I grew up in a family that didn’t really know how to resolve conflicts. My parents played opposite positions in times of conflict, but neither position was healthy. They were living examples of the extremes in communication. My mother would aggressively confront my dad regarding a problem and my dad would passively run the other way.

In marriage, we often tend to follow the examples of our parents.  And so that’s what I ended up doing, as well. In the early years of my relationship with my husband, I adopted my father’s approach.

The conversations between my husband and I would go something like this: he would notice that I was being unusually quiet and sullen.

He would then say, “Is something wrong?”

I would say, “No, I’m fine.” (Often said in a curt way)

He would then say, “Something’s wrong! Tell me the truth, Beth!”

I would say, “No, really, I’m fine!(Still not convincing him)

At that point, he usually pulled out all the stops to literally drag me out of my place of hiding. But unfortunately, this approach didn’t work.  As you can imagine, it only made matters worse!

I must admit that we both made a marriage mistake when it came to conflict resolution.  I withdrew from him in steely, cold silence, which felt very much like abandonment or at least harsh rejection. And he advanced forward, pursuing me with such voracity that it seemed he turned from simply desiring openness to an all out attack.

As I mentioned before, we were operating at the conflict resolution extremes. Actually, there really isn’t “resolution” at the extremes. Everyone must find the middle ground when trying to resolve conflict.

I will go into more detail about how to resolve conflicts in a later post.  Before I go there, I want to share one more marriage mistake in days to come that sets the stage for discussing conflict resolution.  So, stay tuned! But until that time, please let me know, . .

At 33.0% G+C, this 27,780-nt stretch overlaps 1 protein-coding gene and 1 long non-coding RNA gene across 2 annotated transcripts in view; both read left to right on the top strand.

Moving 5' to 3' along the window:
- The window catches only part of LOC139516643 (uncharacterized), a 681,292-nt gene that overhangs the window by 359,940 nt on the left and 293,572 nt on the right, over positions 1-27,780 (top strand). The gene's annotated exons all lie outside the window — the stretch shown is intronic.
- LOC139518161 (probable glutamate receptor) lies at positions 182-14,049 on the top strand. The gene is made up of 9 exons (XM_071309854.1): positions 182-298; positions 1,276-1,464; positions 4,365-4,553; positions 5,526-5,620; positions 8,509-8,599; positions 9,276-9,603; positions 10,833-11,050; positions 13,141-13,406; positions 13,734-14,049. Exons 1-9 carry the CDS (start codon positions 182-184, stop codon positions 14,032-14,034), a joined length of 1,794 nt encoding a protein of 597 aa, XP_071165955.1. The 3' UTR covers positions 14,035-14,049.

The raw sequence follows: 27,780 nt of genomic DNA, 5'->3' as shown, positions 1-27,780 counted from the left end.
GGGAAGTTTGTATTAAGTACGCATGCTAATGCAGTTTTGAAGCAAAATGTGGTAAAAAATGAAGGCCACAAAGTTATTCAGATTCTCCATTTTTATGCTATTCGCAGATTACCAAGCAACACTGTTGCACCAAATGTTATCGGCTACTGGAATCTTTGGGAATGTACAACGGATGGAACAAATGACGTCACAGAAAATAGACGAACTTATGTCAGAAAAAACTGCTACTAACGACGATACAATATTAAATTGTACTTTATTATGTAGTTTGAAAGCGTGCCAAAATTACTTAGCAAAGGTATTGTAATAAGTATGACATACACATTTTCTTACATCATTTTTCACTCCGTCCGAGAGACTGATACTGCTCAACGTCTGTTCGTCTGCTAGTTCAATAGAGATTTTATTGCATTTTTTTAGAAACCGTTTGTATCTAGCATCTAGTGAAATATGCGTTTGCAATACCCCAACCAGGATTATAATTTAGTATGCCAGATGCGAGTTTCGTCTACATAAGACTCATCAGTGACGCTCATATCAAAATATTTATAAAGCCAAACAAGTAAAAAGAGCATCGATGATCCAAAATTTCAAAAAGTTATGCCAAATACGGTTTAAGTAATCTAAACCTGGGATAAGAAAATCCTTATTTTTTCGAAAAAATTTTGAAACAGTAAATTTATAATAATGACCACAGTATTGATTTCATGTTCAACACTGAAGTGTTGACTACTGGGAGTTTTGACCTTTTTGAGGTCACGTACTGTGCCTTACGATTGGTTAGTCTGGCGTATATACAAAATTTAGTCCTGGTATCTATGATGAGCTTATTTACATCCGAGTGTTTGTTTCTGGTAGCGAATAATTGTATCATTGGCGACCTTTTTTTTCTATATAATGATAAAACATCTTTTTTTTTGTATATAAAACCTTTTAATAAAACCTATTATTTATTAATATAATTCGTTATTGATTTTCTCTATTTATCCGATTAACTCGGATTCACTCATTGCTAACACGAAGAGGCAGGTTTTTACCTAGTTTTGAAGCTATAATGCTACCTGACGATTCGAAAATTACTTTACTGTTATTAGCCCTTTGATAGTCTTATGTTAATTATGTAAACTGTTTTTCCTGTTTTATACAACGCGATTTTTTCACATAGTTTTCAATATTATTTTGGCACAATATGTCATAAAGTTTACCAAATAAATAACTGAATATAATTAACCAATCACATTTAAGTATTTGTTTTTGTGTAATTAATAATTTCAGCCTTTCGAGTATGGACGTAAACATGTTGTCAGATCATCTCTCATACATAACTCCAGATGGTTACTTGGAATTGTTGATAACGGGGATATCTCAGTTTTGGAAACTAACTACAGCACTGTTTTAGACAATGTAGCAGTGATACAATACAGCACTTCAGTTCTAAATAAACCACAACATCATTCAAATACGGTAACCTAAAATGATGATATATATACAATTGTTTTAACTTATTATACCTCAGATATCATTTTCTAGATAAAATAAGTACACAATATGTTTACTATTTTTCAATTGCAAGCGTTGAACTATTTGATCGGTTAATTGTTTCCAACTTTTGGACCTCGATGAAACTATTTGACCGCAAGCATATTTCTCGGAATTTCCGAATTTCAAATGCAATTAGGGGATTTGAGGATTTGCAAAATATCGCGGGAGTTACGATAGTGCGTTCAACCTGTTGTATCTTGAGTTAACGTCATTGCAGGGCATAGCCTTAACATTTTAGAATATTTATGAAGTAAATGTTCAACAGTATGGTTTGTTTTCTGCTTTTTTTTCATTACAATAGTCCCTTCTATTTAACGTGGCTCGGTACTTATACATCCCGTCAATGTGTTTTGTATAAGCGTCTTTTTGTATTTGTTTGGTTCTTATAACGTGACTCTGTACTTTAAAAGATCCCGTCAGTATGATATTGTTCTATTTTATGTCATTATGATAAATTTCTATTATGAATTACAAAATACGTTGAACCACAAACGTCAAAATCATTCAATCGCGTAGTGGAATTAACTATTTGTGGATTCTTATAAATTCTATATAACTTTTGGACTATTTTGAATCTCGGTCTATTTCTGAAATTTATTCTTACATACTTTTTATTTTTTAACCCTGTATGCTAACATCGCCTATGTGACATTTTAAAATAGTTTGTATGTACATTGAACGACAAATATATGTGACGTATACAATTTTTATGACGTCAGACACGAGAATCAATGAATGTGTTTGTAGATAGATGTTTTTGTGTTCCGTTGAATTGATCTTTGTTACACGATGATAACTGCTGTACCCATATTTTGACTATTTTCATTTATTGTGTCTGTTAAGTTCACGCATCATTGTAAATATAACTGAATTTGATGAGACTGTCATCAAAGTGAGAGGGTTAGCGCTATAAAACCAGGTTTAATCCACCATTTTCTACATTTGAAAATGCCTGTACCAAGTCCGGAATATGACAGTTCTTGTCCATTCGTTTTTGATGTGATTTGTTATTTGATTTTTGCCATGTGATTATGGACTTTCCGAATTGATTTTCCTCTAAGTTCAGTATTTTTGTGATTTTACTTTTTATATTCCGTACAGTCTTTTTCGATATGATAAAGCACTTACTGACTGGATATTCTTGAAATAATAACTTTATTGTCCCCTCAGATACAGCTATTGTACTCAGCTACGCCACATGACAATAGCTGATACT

Do you relate to this problem?

Are you still struggling to find that middle ground?

What fears or hesitations get in the way of dealing directly with conflict?

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Comments on: "Marriage Mistake #3 – Avoided Conflict" (3)

  1. I can totally relate, however, we were the opposite. I was the attacker. The more I tried to get him to “fight” with me (the way I knew to deal with a problem) the more he ignored me (or so I felt). I would literally chase him from room to room trying to get him to talk to me about an issue.
    Thankfully, I think we have learned better ways to deal with problems in our marriage! It sometimes begins this way, but we are both usually able to stop, calm down, and start over. It took many years to at least do that!!
    During my husband’s 16 month deployment we lost some of the ability to communicate effectively. We weren’t talking on a regular basis and when we did it usually wasn’t about anything that needed “dealt with”. Upon his return, we had to do a little starting over. After two years, I think we are back to were we started. :))

  2. You bring up a good point, Andrea. Many times difficulties or huge changes disrupt communication patterns in marriages. I’m glad that you guys were able to get back on track. Many people can’t or simply never knew how to be on track in the first place. Thanks for sharing and being so vulnerable!

  3. […] I’ve said in my last post regarding my marriage mistakes, conflict can only be resolved when two parties find balance and meet in the middle and not on the […]

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